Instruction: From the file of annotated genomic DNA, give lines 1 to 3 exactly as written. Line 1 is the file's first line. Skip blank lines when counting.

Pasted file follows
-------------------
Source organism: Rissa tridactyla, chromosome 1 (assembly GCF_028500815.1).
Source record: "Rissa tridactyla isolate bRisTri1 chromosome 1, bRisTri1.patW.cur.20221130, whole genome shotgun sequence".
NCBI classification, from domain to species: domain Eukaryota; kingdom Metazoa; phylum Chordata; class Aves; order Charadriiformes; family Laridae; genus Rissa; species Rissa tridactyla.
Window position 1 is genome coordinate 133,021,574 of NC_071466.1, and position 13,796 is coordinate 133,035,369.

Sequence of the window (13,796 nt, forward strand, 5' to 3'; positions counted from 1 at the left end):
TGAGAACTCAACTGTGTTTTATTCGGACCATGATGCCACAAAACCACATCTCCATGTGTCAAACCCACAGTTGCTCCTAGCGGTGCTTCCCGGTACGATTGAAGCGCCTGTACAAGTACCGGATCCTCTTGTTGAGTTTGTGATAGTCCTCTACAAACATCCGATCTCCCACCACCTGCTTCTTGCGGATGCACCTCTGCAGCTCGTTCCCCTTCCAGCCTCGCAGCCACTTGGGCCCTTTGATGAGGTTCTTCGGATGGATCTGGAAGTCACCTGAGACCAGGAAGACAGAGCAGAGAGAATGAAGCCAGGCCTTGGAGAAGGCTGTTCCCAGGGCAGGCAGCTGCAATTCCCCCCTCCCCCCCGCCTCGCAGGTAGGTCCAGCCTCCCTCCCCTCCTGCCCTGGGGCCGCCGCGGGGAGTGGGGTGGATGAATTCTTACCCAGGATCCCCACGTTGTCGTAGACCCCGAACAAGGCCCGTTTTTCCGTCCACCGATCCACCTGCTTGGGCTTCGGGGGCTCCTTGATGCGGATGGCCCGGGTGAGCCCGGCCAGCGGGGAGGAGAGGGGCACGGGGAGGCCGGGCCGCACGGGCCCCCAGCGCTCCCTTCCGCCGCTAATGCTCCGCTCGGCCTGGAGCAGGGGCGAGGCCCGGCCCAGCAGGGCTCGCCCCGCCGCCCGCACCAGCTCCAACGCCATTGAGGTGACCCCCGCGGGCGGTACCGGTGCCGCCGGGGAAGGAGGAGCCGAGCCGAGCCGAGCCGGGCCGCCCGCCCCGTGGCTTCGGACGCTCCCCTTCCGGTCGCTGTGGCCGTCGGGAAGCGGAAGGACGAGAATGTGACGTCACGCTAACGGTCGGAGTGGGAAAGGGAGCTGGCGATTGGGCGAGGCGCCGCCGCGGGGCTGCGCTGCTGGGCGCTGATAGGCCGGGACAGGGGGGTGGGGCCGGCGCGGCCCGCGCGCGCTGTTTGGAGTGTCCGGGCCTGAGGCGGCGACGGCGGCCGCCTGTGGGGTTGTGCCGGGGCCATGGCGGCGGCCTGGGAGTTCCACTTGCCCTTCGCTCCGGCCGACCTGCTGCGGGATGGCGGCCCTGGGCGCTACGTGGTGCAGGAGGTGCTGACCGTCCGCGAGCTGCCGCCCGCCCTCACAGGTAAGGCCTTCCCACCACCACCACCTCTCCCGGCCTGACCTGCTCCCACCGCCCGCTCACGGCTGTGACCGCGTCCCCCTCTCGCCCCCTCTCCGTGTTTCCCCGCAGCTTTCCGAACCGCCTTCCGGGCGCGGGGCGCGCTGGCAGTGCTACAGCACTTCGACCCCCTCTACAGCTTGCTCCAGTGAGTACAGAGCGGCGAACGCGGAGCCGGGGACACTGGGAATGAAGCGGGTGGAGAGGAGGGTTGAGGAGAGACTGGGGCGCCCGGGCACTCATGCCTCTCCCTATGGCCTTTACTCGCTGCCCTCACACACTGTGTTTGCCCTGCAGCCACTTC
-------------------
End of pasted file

Source organism: Rissa tridactyla, chromosome 1 (assembly GCF_028500815.1).
Source record: "Rissa tridactyla isolate bRisTri1 chromosome 1, bRisTri1.patW.cur.20221130, whole genome shotgun sequence".
NCBI classification, from domain to species: domain Eukaryota; kingdom Metazoa; phylum Chordata; class Aves; order Charadriiformes; family Laridae; genus Rissa; species Rissa tridactyla.